Zombie Apocalypse: Ants Can't Tell When Their Colony Is Overrun by a Deadly Fungus

This image shows carpenter ants in Rock Creek Park in Washington DC on April 16, 2016. A new study has found that carpenter ants may struggle to identify members of their colony that are infected with a particular parasite. Katja Schulz via Flickr

Carpenter ants appear to have a hard time figuring out when one of their own is infected with a parasite that will eventually make it kill itself. Researchers from Pennsylvania State University published their findings February 23 in PLoS One.

Turns out ants are really bad at picking up on nestmates infected with this particular fungus. They didn't attack infected ants—in fact, they shared food with them instead. Infected ants did cluster more toward the entrance to the colony, which might have meant that they were being excluded more than usual.

If you don't quite get why this is a problem worth studying, consider a zombie apocalypse. If your entire social structure is built on the idea that you should help people out, but your neighbor is actually a zombie—even a friendly zombie that might not eat your brain—then you're undercutting yourself. You're helping a zombie instead of a non-zombie in your community.

Ideally, you figure out that your neighbor is a zombie and act accordingly. That's what bees do when others in their hive are infected with something called deformed wing virus, the paper notes. The same is true for termites. "A lot of the literature has focused on this idea of social immunity—suggesting that ants are very good at detecting sicknesses in the nest and they act aggressively toward illness and that that's how they maintain healthy and large colonies," behavioral ecologist and study author Emilia Solá Gracia told Newsweek.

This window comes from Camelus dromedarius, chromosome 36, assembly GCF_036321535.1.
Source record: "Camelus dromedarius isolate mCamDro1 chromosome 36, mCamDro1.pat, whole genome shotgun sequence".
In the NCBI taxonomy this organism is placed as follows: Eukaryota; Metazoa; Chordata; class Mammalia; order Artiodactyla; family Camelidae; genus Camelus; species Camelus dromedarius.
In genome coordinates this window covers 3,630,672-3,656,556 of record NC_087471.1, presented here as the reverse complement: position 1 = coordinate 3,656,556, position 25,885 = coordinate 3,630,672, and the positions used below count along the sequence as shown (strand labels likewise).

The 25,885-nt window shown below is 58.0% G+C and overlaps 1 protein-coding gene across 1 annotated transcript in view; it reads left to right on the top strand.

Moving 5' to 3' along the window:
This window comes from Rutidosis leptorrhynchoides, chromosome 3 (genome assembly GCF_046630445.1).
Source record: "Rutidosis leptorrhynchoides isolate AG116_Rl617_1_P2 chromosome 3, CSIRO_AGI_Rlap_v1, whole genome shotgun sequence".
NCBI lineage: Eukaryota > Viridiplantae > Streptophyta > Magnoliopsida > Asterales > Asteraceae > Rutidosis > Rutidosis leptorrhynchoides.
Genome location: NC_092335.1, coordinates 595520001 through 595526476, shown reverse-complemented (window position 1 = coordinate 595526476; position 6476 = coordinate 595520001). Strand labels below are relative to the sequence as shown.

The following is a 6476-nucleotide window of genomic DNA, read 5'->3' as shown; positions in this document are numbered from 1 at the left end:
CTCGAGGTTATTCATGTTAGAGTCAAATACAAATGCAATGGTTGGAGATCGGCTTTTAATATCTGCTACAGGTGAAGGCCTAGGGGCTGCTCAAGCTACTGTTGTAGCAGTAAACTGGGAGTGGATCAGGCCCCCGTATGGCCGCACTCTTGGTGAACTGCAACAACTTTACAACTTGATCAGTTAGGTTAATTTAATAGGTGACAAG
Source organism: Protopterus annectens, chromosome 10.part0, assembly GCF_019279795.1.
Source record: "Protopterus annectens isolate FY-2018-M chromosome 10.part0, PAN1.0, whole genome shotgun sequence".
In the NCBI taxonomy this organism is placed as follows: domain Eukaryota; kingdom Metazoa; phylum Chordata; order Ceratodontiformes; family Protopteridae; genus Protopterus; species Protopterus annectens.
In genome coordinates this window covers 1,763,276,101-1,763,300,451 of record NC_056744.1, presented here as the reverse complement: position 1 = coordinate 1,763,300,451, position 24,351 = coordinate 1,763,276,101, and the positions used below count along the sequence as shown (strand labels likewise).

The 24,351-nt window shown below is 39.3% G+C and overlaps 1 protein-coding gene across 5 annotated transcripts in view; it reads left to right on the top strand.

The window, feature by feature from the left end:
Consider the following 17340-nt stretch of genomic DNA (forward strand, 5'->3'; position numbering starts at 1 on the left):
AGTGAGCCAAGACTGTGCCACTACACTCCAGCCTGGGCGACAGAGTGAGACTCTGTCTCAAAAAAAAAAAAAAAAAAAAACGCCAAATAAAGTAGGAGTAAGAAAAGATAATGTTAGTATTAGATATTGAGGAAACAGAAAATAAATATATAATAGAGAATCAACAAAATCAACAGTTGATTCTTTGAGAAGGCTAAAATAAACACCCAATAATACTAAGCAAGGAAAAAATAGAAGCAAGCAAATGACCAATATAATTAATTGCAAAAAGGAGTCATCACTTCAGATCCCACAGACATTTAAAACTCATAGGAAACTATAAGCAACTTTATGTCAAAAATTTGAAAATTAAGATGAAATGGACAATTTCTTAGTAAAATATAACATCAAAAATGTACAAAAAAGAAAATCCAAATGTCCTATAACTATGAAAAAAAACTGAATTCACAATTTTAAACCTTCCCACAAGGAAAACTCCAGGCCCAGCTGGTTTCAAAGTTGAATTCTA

To test this idea, Solá Gracia and her colleagues took about 100 carpenter ants and created three colonies. About a third of each of the ants were infected with a parasite called Ophiocordyceps kimflemingiae.

This kind of fungus can infect ants that leave the nest and will linger and grow in an ant's body for up to three weeks. Then it makes the ant go outside the nest again, bite into vegetation and release the fungus. "The parasite grows out of its head," Solá Gracia said.

A previous study by another Penn State group found that this fungus works by acting on the ants' muscle fibers but leaves the brain alone—so, not truly a zombie-spawning spore. Go with it anyway; after all, it's often called the "zombie ant fungus."

You can't ask an ant if it thinks its nestmate is a potential zombie. But you can watch to see if it attacks a nestmate, doesn't share food with a nestmate, or stays away from a nestmate—so that's what these scientists looked for using an infrared-enabled GoPro camera on top of the colony.

"As soon as the parasite is outside of the ant's body, the ants are very good at detecting the parasite and killing it, for the most part. There, they're very efficient,"Solá Gracia noted. "But they're not as efficient when the sickness is developing or the fungus is developing inside of the ant."

However, this experiment is still on the smaller side of things. (That's in part because Solá Gracia watched thousands of hours of videos—by herself.) "In a perfect world, this would be a larger sample size and I would still have the large amount of observations, but I'm only one human." However, she noted, the message from the data is still pretty clear. "We didn't sense, behaviorally, that they can detect infection."